Recently I have been receiving many questions from clients concerning their trusts, wills and how to position their assets to take advantage of certain protections. I decided to put together this short memorandum to address some of those concerns. If you have a trust, in certain situations it may be better not to transfer your assets into your trust while you are alive. Rather, I would suggest that, if you are married, you own your assets as Joint Tenants by the Entirety (“JTBE”).
If your current accounts are titled as “Joint with Right of Survivorship” or as “Husband and Wife” or any other designation that is not JTBE, then you need to close that account and open a new account in the name of the two spouses as JTBE.
A JTBE account may offer some form of asset protection with respect to married couples. If one spouse is sued, the JTBE account may be protected from that spouses general creditors. The JTBE account must be setup initially as a JTBE account and specifically say that it is a JTBE account. It should be noted, if a spouse dies or if there is a divorce, then the JTBE protections will cease.
When setting up a JTBE account you may want to ask if the institution will allow you to also appoint a beneficiary to that account in the event of your deaths. The beneficiary of that account could be individuals or your trust.
One asset that you do not want to own jointly is your automobile. If the automobile is owned jointly and only one of you is in an accident, then all of your joint assets could be at risk, including your JTBE assets. Therefore, it is strongly recommended that you do not own automobiles jointly with your spouse or anyone else.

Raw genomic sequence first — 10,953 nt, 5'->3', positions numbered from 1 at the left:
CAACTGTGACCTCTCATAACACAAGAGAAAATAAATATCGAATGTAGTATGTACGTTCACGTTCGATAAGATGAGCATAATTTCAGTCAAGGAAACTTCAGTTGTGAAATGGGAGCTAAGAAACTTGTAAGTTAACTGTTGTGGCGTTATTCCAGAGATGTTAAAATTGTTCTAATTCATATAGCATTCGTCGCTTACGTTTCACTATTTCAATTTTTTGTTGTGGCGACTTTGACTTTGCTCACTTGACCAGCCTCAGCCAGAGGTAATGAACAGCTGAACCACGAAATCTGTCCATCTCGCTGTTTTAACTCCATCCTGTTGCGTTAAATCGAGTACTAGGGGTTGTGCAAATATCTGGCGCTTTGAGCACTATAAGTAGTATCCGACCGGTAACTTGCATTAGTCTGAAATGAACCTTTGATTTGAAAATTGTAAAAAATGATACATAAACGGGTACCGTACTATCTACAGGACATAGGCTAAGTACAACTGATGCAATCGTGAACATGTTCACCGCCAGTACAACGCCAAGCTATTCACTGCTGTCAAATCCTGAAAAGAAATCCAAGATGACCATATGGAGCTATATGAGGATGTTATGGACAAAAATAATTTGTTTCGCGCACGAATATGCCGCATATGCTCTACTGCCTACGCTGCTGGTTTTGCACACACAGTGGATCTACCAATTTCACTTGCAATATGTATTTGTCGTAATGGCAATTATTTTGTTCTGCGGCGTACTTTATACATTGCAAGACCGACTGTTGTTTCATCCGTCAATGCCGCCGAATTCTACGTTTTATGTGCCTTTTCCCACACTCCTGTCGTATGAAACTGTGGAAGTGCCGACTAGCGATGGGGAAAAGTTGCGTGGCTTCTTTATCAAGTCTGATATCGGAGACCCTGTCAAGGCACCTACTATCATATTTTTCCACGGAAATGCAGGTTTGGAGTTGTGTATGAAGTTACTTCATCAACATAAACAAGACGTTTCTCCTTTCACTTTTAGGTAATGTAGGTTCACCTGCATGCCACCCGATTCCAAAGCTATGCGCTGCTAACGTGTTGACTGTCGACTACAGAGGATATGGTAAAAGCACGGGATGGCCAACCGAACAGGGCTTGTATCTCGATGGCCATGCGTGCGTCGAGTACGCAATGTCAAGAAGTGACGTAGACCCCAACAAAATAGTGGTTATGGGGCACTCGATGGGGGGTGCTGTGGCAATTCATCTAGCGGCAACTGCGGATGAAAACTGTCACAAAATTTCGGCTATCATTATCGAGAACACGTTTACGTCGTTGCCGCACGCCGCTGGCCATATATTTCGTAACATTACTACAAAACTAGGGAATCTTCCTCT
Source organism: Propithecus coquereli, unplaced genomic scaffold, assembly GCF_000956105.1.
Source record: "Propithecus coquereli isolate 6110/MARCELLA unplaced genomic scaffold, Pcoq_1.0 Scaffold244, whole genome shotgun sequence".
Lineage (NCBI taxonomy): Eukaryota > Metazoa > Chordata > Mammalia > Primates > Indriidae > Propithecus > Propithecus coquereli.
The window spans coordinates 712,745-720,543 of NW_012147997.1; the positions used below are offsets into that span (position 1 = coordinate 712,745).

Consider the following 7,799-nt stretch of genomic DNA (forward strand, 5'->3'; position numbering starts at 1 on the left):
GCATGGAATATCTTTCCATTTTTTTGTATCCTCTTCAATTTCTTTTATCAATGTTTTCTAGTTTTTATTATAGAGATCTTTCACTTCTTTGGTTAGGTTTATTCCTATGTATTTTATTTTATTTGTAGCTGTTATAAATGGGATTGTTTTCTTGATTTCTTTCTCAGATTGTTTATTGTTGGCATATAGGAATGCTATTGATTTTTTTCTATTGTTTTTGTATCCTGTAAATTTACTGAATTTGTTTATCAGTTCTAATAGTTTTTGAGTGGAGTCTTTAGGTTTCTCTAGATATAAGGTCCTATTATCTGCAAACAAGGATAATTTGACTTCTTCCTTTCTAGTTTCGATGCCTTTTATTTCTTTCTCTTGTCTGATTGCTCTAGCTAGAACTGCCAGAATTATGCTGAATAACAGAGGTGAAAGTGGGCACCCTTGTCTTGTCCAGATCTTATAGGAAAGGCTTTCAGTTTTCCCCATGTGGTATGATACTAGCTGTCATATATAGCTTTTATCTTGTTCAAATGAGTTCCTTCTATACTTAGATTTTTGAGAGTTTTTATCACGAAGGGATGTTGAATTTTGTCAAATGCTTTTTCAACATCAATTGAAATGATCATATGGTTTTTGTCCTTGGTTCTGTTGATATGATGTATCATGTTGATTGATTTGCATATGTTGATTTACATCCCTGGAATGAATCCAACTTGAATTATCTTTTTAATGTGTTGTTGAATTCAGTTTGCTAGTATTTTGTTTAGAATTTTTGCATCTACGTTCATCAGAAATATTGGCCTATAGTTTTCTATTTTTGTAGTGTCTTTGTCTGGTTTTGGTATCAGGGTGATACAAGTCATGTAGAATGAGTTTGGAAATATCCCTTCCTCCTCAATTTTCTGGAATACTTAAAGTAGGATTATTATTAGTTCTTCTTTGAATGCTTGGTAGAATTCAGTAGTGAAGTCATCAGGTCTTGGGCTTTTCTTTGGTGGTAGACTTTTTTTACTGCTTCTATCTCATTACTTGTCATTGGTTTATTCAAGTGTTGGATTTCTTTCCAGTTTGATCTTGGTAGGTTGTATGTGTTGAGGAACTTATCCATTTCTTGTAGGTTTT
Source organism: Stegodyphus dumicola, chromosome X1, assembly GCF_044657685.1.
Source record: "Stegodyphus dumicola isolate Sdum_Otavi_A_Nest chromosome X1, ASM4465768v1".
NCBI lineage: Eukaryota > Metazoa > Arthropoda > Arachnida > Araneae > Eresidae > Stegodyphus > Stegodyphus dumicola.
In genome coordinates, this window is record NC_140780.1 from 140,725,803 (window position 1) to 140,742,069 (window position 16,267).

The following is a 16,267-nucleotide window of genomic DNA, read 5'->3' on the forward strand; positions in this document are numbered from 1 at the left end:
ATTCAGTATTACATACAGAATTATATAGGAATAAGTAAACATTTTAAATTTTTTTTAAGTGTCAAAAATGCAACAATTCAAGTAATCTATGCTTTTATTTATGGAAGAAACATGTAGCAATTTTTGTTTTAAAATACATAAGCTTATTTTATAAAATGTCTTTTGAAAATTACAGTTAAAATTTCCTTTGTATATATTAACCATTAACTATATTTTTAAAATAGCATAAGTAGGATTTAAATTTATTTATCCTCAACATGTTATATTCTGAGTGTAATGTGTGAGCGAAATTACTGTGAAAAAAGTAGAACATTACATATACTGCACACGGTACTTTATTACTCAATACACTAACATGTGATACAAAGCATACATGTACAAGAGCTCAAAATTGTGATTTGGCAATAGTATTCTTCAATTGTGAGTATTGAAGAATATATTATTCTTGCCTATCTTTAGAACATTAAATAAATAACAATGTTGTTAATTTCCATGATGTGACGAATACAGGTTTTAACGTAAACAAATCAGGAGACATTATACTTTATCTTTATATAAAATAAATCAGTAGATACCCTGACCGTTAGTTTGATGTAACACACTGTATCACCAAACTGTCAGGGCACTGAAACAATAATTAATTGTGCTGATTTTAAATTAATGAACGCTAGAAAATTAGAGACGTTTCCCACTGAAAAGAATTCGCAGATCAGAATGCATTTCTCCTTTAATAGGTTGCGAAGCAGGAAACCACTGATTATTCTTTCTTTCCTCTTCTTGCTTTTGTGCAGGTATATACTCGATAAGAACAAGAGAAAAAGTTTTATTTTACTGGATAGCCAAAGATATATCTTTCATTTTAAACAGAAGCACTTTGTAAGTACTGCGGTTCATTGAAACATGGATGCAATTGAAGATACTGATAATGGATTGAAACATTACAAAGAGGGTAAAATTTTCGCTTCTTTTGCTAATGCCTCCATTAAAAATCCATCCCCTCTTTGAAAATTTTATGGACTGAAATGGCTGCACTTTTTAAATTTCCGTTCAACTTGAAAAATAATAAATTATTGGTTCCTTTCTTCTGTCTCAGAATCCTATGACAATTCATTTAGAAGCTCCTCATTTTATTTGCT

Also, verify your automobile insurance coverages. Most people are grossly underinsured. I would strongly recommend an umbrella/excess liability policy with an uninsured motorist rider. Check with your automobile or homeowners insurance carrier to obtain a price quote. At an absolute minimum, I would suggest at least a $1,000,000 umbrella/excess liability insurance policy.
Protecting your assets is an important piece of the estate planning puzzle. These steps need to occur prior to experiencing financial hardship or being involved in any lawsuits.
In addition, certain assets may provide you with better protection. For example, your homestead (primary residence), cash value life insurance policies, annuities, 401(k)’s, IRA’s, and pension plans provide you with certain additional protections against unsecured or general liabilities. Also, there are other entities which can be used to protect your assets, such as certain types of trusts, limited liability corporations or partnerships. These other types of entities must be established properly in order to maximize their usefulness.
If you have any questions or concerns, please give my office a call and we will schedule an appointment to discuss these matters further.